In 1887, in a pond just outside of Philadelphia, the dismembered torso of a man was discovered, triggering a search that eventually led to Hannah Mary Tabbs, a Maryland native and seemingly very unpleasant lady, according to many who knew her. She had been, quite scandalously for a black woman in 19th century Philadelphia, committing adultery with the deceased, a mixed-race man of deceptively light skin tone, Waite Gaines.
The man pictured with Hannah on the cover is not the owner of the disembodied torso in question, rather it’s her accomplice in the murder and/or the perpetrator of it himself, George Wilson. Gaines, the victim, and his death received an unusual amount of attention because his race was initially ambiguous. If he’d been clearly seen as black from the start, it’s implied that the case wouldn’t have been pursued as aggressively at it was. Wilson was also light-skinned, prompting further public and police interest in the overall situation.
I was motivated to read this (it’d been languishing on my to-read list for awhile) after seeing that it won the 2017 Hurston/Wright Legacy Award for Nonfiction, honoring the work of black American writers. Quoting the judges: “This book is a marvel. It accomplishes the very difficult task of weaving together a brutal story of murder while simultaneously creating empathy for the circumstances of the killer–a black woman trying to negotiate her own position in a society that has in turn, brutalized her. Tabbs thus reflects the condition of black women writ large at the turn of the 19th century–she is neither a hero, nor an anti-hero, yet, altogether riveting in her life-story.”
That’s some lofty praise. Enough to make me pick it up right away.
And it brings us to the greater topic covered in this story – race in the post-Civil War era, specifically in the Pennsylvania-Maryland region that had a split history in terms of being slave versus free, North versus South. That part was fascinating, mostly overshadowing the crime story as a whole. This is because so much more concrete information is available about the racial makeup and social statuses of the time, unlike about the case itself, which Gross pieces together mainly through court and public records.
Some of these archival documents are excellent, like detectives’ notes and trial transcripts, which normally I hate reading. But too many of them were drier. Telling a story with primary sources such as addresses and marriage records can get a little dull, and unfortunately this one did stray there at times.
But as the book is fairly short, it remains mostly compelling and is easily finished even if some sections are less than fascinating.
More bothersome is that Tabbs is repeatedly described as violent, famously and frighteningly so – her neighbors and acquaintances come forth in droves to repeat rumors of how violent and scary she is. But aside from the assertions of her “niece”, Annie Richardson, that her aunt beat her, there wasn’t any concrete evidence shown of her nasty nature.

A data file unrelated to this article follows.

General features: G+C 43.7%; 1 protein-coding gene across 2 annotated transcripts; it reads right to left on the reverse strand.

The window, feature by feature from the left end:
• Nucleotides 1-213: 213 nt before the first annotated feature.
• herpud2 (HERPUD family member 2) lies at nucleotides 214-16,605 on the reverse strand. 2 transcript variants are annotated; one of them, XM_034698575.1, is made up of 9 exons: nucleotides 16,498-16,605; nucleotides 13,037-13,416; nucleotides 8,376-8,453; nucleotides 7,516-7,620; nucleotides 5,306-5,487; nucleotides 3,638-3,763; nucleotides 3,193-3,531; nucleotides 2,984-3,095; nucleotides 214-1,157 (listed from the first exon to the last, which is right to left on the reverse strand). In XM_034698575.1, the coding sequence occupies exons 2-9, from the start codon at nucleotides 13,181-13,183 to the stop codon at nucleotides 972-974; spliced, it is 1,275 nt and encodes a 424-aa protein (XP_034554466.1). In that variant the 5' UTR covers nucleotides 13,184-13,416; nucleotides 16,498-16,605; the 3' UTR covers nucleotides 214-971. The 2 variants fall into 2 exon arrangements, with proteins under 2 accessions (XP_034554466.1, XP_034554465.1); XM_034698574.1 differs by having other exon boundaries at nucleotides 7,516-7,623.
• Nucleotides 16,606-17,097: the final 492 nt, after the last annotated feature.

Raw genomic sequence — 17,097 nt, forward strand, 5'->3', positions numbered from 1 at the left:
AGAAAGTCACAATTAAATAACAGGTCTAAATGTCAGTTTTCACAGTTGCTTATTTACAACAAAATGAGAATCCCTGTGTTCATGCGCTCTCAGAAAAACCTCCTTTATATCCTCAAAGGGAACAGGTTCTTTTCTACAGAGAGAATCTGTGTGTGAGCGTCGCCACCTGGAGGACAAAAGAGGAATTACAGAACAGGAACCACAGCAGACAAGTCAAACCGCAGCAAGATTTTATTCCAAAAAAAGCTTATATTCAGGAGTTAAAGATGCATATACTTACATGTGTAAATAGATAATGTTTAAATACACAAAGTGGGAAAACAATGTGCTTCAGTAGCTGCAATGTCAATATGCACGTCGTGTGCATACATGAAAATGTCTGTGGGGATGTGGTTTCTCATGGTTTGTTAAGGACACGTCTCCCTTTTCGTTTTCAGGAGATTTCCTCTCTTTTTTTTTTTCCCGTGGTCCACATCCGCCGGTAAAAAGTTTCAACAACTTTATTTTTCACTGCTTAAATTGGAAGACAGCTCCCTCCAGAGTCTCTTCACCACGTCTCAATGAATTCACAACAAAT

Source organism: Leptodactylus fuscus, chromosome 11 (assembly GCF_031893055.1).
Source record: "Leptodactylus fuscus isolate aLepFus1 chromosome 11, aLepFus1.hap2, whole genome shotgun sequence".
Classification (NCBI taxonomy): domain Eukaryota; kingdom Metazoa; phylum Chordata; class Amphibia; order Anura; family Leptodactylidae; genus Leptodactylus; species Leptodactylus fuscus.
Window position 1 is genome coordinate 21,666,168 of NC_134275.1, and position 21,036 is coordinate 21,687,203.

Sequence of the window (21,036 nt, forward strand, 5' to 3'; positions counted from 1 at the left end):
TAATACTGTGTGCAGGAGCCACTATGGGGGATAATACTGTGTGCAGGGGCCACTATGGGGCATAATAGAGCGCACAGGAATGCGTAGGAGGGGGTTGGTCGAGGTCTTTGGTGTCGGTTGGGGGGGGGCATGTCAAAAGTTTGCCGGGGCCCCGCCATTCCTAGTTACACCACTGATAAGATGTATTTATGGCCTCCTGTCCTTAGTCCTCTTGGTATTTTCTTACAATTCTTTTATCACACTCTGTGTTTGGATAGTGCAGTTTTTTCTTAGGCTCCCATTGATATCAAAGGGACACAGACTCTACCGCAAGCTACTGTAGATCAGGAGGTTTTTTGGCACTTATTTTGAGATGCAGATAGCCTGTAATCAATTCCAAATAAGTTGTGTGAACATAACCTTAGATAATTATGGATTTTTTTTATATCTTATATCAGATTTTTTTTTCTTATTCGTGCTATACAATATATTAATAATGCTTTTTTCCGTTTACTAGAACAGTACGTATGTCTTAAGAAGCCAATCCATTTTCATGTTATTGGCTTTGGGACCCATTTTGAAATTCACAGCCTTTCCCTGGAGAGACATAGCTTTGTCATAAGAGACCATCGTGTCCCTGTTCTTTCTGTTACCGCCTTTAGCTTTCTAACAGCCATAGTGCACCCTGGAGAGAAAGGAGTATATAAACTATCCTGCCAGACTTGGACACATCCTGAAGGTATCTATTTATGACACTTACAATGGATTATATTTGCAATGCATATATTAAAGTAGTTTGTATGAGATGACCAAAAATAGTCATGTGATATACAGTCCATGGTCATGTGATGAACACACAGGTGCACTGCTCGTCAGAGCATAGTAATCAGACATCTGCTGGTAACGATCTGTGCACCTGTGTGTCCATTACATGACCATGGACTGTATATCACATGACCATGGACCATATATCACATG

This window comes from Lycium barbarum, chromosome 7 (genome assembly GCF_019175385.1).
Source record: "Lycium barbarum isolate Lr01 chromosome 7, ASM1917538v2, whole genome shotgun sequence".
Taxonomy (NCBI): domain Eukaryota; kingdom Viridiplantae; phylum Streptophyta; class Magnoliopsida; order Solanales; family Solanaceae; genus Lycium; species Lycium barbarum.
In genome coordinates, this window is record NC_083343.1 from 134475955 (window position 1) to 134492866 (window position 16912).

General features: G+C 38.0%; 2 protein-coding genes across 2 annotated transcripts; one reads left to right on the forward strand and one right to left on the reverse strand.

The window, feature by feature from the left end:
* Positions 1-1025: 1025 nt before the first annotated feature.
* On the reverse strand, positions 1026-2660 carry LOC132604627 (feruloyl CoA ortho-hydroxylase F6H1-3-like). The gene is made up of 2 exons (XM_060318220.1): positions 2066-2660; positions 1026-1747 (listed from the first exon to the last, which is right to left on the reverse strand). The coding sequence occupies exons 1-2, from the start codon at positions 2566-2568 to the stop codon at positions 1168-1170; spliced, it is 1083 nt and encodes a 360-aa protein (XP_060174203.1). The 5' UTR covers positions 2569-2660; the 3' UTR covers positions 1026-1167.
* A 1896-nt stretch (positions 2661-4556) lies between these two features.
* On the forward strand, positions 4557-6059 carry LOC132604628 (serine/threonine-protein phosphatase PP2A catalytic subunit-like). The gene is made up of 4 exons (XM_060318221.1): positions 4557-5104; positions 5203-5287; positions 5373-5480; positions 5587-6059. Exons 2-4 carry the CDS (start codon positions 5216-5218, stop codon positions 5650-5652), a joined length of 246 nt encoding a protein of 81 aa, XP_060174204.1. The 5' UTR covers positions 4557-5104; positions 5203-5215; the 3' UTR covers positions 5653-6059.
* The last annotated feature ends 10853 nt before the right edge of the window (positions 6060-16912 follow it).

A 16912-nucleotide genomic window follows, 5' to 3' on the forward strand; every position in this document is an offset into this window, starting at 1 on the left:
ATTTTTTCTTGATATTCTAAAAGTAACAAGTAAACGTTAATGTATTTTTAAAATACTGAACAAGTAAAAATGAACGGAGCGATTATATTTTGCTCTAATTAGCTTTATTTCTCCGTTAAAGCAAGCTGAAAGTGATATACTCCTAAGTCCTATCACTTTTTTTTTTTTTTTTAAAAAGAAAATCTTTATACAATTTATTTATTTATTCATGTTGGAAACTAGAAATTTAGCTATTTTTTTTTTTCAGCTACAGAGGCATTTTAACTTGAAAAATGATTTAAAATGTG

The circumstances of the murder are murky, but Gross lays out clearly her theory of what happened. And through various witness testimonies and those from Tabbs and Wilson, it does seem fairly clear what must’ve transpired. It’s an interesting case and the social politics were the most enlightening element. Tabbs demonstrates a lot about what black women faced in this time, even with slavery a thing of the past, and how they adapted to social conventions and expectations. In the above quote from the judges, I think they put it best: she’s neither hero nor anti-hero, but she serves as a fascinating example of her place and time.
Often the validity of facts, or a given side’s story, rested substantially on how well witnesses and defendants executed, frequently to dramatic effect, mainstream notions of race, gender, and sexuality – at least as determined by the white men tasked with rendering verdicts.
Gross also interestingly explores the forensics in use at the time, and it’s surprising what advanced state they were in considering that another topic is how skin color was generally viewed:
Depicting blackness as a potentially contagious disease revealed the height of white social paranoia as well as the role that science and medical research could play in stoking those fears.
Blackness was considered potentially contagious, because they still weren’t quite sure what “caused” it, yet they medical science had taken some considerable leaps and bounds in terms of determining things about a death, like whether a person had been alive when cuts were made to their body. I found this whole juxtaposition of science and pseudoscience very interesting and well-done.
Historically important and mostly engaging, heavily-researched work shedding light on elements of the African-American experience in both everyday life and headline-grabbing crime in post-Reconstruction America.
My rating: 3/5